In recent years, technological innovations have had a profound impact on the education sector. The evolution of information and communications technology (ICT) itself changed the course of teaching and learning practices in the academic setting, enabling higher education and secondary institutions to explore new ways of creating, developing, and delivering educational resources.
One such byproduct of edtech or educational technology is the emergence of learning management systems (LMS), software applications that bring together academic programs, subject study guides, and training materials in one platform. The introduction of LMS to the education sector has brought on a positive impact on learners and instructors alike. LMS programs have helped create, adapt, distribute, and manage elearning practices.
On that note, this article delves further into the adoption of LMS programs on a global scale. The latest statistics below on the LMS market, adoption, usage, accessibility, and its impact on the education sector shall provide insights into the current state of the LMS industry and where it’s headed in the near future.
The first LMS program can be traced back to 1924 when psychology professor Sidney Pressey invented the first electronic teaching device. The contraption resembled a typewriter with a window that administers multiple-choice questions to students. According to Pressy, the main idea behind this teaching device is to allow teachers to focus on more inspirational and thought-stimulating activities for their students (Pressey, 1926, as cited in Kadosh & Dowker, 2015). Since then, LMS applications have become increasingly popular in the academe, enabling educators and learners to access educational resources in a variety of formats.
Latest market research (Global Opportunity Analysis, n.d.) reveals that the LMS market will reach a value of $28.1 billion by the end of 2025. The LMS market has been propelled forward by a number of factors: the extensive government initiatives for growth of LMS, the increasing adoption of digital learning, the growing inclination toward bring-your-own-device policies, and the rise of artificial intelligence (AI) and machine learning (ML) in LMS. As a result, revenues for the key players in the global LMS market are continuously increasing.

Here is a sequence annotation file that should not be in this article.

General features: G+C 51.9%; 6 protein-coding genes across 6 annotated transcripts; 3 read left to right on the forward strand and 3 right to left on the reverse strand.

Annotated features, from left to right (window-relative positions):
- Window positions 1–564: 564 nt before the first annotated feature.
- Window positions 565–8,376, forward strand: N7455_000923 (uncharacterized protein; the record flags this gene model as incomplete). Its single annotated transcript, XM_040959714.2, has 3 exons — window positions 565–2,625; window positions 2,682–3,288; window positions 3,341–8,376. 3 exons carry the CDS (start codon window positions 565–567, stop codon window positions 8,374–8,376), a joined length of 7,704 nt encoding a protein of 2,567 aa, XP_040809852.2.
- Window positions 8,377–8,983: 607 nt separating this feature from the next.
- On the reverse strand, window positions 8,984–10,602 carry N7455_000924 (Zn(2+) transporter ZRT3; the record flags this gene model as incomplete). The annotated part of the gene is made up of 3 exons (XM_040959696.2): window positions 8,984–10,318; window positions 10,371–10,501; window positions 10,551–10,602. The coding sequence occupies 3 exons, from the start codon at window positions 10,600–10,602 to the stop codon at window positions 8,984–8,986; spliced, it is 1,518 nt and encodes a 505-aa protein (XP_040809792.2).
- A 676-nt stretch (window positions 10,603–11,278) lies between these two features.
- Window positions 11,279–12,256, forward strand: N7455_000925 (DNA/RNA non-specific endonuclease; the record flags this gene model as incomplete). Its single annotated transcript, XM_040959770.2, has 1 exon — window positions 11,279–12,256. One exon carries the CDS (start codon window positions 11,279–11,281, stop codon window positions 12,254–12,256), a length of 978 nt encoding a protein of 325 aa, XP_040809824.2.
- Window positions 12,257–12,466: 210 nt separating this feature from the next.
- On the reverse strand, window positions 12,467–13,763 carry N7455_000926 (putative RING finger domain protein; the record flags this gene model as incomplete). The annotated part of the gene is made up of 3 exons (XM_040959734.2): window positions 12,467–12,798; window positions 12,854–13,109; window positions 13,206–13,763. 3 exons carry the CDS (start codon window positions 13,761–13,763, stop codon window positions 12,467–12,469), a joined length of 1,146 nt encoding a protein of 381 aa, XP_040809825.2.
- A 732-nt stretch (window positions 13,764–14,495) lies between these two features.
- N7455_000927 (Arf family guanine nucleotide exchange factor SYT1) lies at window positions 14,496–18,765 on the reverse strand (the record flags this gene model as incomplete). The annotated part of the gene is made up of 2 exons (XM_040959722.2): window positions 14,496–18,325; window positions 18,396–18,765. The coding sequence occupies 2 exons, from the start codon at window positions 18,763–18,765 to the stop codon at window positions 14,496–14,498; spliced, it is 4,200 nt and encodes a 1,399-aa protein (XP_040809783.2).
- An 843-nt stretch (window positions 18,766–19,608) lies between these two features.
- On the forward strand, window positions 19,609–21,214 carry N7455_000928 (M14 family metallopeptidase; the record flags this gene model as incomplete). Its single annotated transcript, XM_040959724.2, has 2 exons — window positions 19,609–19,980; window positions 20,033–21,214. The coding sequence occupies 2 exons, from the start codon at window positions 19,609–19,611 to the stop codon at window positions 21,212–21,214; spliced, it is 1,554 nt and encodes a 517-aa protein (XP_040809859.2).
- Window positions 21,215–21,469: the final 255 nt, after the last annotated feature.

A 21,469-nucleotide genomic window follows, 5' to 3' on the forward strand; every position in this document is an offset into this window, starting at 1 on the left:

The LMS market is expected to grow from $9.2 billion in 2018 to $22.4 billion in 2023 at a CAGR of 19.6%.
By 2021, the global LMS and elearning markets will increase to $15.72 billion.
In 2020, the mobile learning market will be worth $38 million.
In the forecast period 2020 to 2024, the global corporate LMS market size is expected to grow at a compound annual growth rate of 23%, with a revenue of $12.48 billion.
Global investments in education technology are expected to reach $252 billion by 2020.
The global elearning market grows at 14% annually.
Canvas and Blackboard dominate the LMS market, with each controlling 28% of the US higher ed LMS market.
Source: eLiterate (2018)
LMS Software Adoption Statistics
ICT innovations and the popularization of LMS programs have led to radical changes in the education sector. In today’s knowledge-based economy, the adoption of LMS has enhanced the teaching and learning environment. A growing number of educational institutions all over the world have started taking advantage of LMS platforms to provide a more effective learning method for students.
The usage of LMS has become a requirement for many universities and educational institutions in different parts of the world. To cater to the increasing educational needs of students and staff, a growing number of educational institutions have turned to the use of information and communication technologies to develop distance education programs
LMS adoption in North America is spreading far and wide as educational institutions and corporate sectors alike start to deploy LMS solutions to enhance the learning experience. Based on a report by Zion Market Research (Learning Management System Market, 2017), North America dominates the learning management system adoption due to the increasing demand for effective and quality education.
In North America, the leading LMS program is Canvas, garnering about 19,238,279 of enrollees by the end of 2019.
As of 2019, Moodle registered 11,289,190 enrollees from North America, while Blackboard listed 10,566,791 enrollees.
With LMS technology being widely adopted in North America, its CAGR sits at 4%.
Canvas leads the LMS market share, accounting for 35% of the entire LMS market in North America
The growing mobile adoption in Latin America is translating into endless opportunities for the edtech sector. As such, the elearning market in Latin America has witnessed considerable growth in the years 2016 to 2020 (E-learning Market Trends, 2020), and it is expected to grow at a CAGR of 14% in the next five years.